The inner end of the fiber optic 6 is in close proximity to the light bulb. The end of the fiber may even be arranged to rest directly on the glass envelope of the light bulb. The point where the fiber optic exits the cap is near a hole in the cap to which a split ring 22 is attached. Attached to this split ring is a length of fishing leader that is the same length as the fiber optic. At several points along this leader are small attachment devices 15 to tie the leader to the fiber optic 6 such that the illuminated exposed end of the fiber optic will be maintained in close proximity to the live or non-living bait or the articficial lure to ensure its illumination.
The housing can be made to be buoyant to float upon the surface of the water or can be made heavier so that it sinks below the surface. The weight can be adjusted by attaching "sinkers" to the housing or to the fishing line in the manner common in the art of fishing.
The aspect presented by the fiber optic can be altered to suit the occasion. For example, the clear fiber optic can be enclosed in a dark or opague sheath to prevent any light from escaping from the length of fiber optic except from the illuminating end. The length of the fiber optic can also be adjusted to move the housing closer or farther away from the bait to be illuminated. The illuminated end can also be cut at varying angles and shapes to disperse the illuminating light more rapidly and/or in different patterns.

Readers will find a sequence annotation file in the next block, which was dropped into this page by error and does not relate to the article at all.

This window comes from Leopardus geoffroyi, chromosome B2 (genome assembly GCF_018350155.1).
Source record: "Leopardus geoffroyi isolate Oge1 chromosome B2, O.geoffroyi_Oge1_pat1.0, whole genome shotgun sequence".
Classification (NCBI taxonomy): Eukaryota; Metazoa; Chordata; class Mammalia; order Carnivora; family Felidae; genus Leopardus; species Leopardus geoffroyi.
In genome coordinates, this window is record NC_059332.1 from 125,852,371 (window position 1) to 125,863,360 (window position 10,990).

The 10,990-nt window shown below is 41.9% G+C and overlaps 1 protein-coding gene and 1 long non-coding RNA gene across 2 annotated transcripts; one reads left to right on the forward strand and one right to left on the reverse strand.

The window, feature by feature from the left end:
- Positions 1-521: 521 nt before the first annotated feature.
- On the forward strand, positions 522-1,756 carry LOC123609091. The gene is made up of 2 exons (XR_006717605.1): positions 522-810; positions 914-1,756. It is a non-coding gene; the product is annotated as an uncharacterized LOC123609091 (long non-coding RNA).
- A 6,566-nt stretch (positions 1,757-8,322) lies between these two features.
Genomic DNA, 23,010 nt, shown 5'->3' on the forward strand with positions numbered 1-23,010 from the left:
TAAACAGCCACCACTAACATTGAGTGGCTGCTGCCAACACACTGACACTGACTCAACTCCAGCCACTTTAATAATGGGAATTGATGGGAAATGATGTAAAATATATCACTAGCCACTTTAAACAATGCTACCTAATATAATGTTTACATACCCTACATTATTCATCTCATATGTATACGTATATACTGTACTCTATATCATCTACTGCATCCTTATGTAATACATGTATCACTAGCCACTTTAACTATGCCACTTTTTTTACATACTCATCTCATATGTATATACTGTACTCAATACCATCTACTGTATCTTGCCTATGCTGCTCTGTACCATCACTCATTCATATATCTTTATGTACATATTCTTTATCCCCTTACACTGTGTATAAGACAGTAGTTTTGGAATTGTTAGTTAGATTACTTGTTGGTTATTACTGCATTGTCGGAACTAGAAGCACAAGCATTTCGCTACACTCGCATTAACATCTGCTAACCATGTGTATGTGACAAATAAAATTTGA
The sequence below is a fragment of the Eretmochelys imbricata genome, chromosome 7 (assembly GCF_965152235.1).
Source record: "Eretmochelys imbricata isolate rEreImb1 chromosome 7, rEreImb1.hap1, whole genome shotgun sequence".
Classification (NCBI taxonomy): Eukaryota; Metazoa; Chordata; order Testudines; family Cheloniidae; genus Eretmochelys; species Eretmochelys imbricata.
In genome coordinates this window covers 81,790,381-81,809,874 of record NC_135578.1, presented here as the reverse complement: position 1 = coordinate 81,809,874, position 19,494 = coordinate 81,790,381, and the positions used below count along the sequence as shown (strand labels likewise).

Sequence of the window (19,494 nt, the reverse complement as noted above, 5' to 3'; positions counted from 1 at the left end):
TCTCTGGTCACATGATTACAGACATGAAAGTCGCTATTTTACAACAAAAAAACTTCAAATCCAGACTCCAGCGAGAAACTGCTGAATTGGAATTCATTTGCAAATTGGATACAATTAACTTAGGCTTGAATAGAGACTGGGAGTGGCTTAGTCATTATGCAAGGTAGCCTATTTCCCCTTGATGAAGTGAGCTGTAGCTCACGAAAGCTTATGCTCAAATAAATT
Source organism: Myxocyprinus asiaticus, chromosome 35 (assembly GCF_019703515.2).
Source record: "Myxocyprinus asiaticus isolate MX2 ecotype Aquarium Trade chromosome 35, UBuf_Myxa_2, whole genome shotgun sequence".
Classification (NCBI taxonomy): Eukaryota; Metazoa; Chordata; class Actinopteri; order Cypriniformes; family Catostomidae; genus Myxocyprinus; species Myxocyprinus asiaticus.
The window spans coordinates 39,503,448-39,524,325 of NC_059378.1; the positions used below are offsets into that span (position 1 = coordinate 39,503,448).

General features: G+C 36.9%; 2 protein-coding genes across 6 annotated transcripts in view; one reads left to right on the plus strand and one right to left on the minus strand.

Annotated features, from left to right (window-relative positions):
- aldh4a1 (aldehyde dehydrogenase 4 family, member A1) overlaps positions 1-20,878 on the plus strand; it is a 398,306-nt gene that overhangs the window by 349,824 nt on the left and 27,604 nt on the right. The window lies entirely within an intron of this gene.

If flashing illumination is wanted instead of continuous light, a miniature flashing bulb can be employed. This type of bulb is similar to those used in battery powered Christmas decorations. The bulb contains a bi-metalic thermal switch built into the light which causes the light to be intermittenly turned off and on.
Because the invention can be embodied in a variety of structures, it is not intended that the invention be limited to the precise forms illustrated or describes herein. Rather, it is intended that the invention be delimited by the appended claims and include only thos structures that utilize the invention.
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|U.S. Classification||43/17.6, 43/17.5|
|International Classification||A01K91/06, A01K85/01|
|Cooperative Classification||A01K91/06, A01K85/01|
|European Classification||A01K91/06, A01K85/01|
|May 11, 1995||FPAY||Fee payment|
Year of fee payment: 4
|Jun 8, 1999||REMI||Maintenance fee reminder mailed|
|Nov 14, 1999||LAPS||Lapse for failure to pay maintenance fees|
|Jan 25, 2000||FP||Expired due to failure to pay maintenance fee|
Effective date: 19991112